[Dave Birch] One reason for increased interest in identity management is the increasing interest that regulators are taking in the systems used to control information access. Yet there’s a common theme throughout many of the posts I read about identity infrastructure. No-one is really sure what identity (or management) is, they buy products hoping to solve problems that they patently weren’t designed for and then get disappointed when they don’t work. I don’t think it’s unduly cynical to suggest that some regulators may find themselves in this position, because they are too easily seduced by the promise of identity management technology: whatever the problems (ie, children, dogs or foreigners, to use current U.K. examples) the solution appears to be to build a register of them. Once they are identified, the problems will be under control.

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We have to be careful with this line of thinking. The combination of regulators, identity technology and a rather old-fashioned view of what identity actually is will probably not solve them problem. If it’s not thought out properly then we could end up with the same kind of nonsense as is going on in Japan. Starting next year, Japanese smokers will not be able to buy cigarettes from any of the country’s 570,000 fag (in the English sense of the word) machines machines unless they have an “ID card” called a tapso (made up from the words “tobacco”, “access” and “passport”). The tapso, which will also be yet another e-purse in an already busy marketplace, will be provided free of charge by the Tobacco Institute of Japan after smokers send identification papers attesting to their age. Hilariously (I imagine the system has been designed by management consultants), the smoker’s picture will be on the card but the fag machines will not be able to read it and there’s no other authentication: hence I predict an immediate and vigorous market in tapso, as non-smokers register to get the cards and then sell them to schoolchildren. The Tobacco Institute has spent 90 billion yen ($780 million) on the machines and says it “hopes the new system will prevent minors from smoking”. Good luck.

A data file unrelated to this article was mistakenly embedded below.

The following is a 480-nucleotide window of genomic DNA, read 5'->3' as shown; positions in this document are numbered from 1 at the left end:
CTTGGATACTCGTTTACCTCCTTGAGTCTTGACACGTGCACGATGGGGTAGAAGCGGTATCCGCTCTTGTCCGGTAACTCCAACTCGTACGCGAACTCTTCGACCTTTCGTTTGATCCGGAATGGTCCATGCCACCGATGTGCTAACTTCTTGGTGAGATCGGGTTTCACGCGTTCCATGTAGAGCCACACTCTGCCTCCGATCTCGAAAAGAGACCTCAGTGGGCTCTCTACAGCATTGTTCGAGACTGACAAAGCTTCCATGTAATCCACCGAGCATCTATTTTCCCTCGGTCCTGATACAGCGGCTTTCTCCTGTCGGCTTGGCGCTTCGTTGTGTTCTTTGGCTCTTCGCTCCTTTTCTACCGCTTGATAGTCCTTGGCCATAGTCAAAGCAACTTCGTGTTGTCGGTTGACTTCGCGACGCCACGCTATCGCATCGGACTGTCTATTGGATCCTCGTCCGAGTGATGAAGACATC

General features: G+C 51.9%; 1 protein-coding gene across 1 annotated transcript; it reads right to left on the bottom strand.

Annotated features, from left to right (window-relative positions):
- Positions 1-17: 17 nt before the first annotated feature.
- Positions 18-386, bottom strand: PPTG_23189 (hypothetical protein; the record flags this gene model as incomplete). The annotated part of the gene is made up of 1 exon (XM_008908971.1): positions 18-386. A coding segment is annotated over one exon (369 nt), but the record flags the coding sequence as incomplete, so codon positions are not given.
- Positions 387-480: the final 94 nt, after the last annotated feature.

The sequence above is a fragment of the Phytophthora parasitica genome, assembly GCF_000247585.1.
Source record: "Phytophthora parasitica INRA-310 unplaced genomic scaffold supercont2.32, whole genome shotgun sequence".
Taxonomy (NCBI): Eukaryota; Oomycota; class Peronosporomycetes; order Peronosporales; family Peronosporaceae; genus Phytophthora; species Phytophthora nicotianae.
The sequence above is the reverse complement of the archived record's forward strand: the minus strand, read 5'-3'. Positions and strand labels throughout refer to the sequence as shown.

There’s something almost British about this story. It creates a superficial sense of doing something, yet won’t actually stop children from buying cigarettes. Giving people a card is seen as a positive thing to do, but is actually a waste of money in a country with countless e-purse schemes already and more than 30 million contactless phones in circulaton. It’s the mobile operators who know whether you’re old enough to buy cigarettes or not (and they know where you are when you’re buying them) and PINs aside their are already handsets with biometric authentication.

These opinions are my own (I think) and are presented solely in my capacity as an interested member of the general public [posted with ecto]

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